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Laser hair removal not always effective




 

 

DEAR DR. ROACH: We spent a considerable amount of money on our teen daughter’s laser hairremoval procedures, but the poor thing takes after her swarthy father, and the treatment seems to have no effect. Is there any real science behind this treatment? — S.O.

ANSWER: There certainly is real science, and laser hair removal is effective, but its effectiveness is limited, and it’s important to have realistic expectations. Laser treatment usually doesn’t remove hair entirely, forever. Most people will have less hair, thinner hair and lighter hair.

About two-thirds of people will have at least a 50 percent reduction in the treated areas after a single laser course. With multiple courses, 90 percent of people will get up to a 50 percent reduction. Lasers tend to work best for lightskinned people with dark hair. Even people with apparently complete results usually get hair regrowth after six to 12 months.

Your daughter appears to be among those who have a poor response to laser. Besides shaving or plucking, other options include chemicals to remove the hair, medications to prevent hair growth and electrolysis, which is the only permanent hair-loss method — and even that depends on the technique of the technician. A dermatologist can help guide the right treatment for your daughter.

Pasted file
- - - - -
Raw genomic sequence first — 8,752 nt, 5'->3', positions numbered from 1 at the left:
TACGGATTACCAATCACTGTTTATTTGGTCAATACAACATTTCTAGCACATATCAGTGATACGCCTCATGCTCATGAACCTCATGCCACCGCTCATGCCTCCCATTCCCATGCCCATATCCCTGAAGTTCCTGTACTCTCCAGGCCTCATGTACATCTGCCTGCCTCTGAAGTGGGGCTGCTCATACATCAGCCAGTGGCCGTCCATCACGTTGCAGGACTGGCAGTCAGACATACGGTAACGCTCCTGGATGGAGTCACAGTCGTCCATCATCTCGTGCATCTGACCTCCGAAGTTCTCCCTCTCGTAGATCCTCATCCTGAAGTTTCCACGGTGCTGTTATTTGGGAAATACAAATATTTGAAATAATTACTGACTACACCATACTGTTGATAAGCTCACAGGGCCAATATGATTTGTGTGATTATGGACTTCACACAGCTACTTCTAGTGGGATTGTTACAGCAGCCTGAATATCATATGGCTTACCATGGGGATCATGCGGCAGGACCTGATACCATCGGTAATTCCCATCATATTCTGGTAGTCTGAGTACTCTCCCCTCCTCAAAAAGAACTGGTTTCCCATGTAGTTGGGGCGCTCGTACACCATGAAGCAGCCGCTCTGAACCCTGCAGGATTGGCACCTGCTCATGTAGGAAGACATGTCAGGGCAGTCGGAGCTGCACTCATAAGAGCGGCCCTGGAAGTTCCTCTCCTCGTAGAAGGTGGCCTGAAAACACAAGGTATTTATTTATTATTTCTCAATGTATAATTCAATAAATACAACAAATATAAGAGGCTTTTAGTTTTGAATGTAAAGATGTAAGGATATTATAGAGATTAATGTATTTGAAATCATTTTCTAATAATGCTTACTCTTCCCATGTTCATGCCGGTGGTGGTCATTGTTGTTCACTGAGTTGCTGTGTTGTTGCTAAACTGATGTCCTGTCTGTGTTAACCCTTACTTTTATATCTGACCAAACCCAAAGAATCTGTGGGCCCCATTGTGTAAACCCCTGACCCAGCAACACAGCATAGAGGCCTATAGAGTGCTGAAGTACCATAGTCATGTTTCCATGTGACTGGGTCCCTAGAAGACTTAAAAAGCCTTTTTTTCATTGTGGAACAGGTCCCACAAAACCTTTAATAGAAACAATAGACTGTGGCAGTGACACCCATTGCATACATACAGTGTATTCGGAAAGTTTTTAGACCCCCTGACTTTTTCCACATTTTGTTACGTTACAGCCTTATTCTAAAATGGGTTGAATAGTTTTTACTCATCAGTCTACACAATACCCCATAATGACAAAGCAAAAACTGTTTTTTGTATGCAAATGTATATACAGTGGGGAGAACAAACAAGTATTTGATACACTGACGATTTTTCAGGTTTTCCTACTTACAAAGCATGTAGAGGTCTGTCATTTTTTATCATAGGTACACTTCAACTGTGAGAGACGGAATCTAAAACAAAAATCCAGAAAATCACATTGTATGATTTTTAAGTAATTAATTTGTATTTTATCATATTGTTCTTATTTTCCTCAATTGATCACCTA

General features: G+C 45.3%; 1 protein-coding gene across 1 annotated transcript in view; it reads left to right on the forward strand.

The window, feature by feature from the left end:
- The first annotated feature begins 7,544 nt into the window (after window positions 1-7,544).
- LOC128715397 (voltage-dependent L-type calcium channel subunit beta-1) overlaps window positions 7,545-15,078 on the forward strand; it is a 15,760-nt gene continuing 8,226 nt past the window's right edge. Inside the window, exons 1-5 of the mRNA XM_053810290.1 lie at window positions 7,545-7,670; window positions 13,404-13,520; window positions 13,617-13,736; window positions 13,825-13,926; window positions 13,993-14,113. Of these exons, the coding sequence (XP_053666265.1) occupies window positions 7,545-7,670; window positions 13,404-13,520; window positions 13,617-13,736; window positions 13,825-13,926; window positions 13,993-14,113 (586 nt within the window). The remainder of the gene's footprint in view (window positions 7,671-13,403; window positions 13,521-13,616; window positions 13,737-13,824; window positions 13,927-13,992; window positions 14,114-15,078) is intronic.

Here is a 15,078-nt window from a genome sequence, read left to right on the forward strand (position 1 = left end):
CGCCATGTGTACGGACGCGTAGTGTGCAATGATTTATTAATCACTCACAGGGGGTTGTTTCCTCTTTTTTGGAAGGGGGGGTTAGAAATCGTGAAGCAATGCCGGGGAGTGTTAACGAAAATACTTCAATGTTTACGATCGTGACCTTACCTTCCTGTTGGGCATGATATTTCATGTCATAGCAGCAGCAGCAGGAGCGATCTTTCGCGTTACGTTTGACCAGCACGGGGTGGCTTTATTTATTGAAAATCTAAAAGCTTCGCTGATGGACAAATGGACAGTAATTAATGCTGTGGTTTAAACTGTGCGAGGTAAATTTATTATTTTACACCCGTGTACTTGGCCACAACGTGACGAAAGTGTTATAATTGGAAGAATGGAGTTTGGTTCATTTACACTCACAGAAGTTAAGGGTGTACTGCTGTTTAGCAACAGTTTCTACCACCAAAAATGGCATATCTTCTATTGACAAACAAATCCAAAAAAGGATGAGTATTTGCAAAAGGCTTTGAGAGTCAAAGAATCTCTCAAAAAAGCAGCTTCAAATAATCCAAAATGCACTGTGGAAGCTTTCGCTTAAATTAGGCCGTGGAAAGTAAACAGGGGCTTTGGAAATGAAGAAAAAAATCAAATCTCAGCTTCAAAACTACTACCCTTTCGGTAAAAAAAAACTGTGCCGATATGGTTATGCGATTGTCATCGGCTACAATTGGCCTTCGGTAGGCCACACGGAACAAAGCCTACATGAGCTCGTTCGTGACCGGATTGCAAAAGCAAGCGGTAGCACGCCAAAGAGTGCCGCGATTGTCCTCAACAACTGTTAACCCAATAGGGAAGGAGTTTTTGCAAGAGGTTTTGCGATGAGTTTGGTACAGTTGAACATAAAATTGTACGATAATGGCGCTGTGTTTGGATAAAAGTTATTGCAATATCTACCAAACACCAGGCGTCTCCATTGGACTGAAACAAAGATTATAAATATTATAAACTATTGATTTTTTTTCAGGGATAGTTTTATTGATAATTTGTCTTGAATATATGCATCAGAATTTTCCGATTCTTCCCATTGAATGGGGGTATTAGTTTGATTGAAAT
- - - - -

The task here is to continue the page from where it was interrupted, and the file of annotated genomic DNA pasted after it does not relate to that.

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DR. ROACH WRITES: In January I wrote about cluster headaches, and many readers took the time to write in with what had been helpful for them. Among the treatments recommended were the antidepressant Zoloft, and the anesthetic lidocaine administered in the nose. Several readers wrote in to tell me that acupuncture cured them. Mold and food sensitivities also were frequently mentioned, with an antihistamine and avoidance of offending agents being helpful. Botox, commonly used for migraine, was the key for at least one reader. Finally, several people said chiropractic manipulation cured their headaches.

It is easy to say, “If it worked for someone else, it will work for me.” However, the body is vastly complex, and it takes a great deal of judgment to know what is right for a given person. I don’t pretend to have all the answers, but I wanted to share my readers’ experiences. What is certain is that none of these treatments will work for everybody.

Many headache questions reach me on a regular basis. For a general explanation of headaches and their treatment, consider the booklet on that topic. It presents a comprehensive view. To order a copy, write: Dr. Roach — No. 901W, Box 536475, Orlando, FL 32853-6475. Enclose a check or money order (no cash) for $4.75 with the recipient’s printed name and address. Please allow four days for delivery.

©2014 North America Synd.


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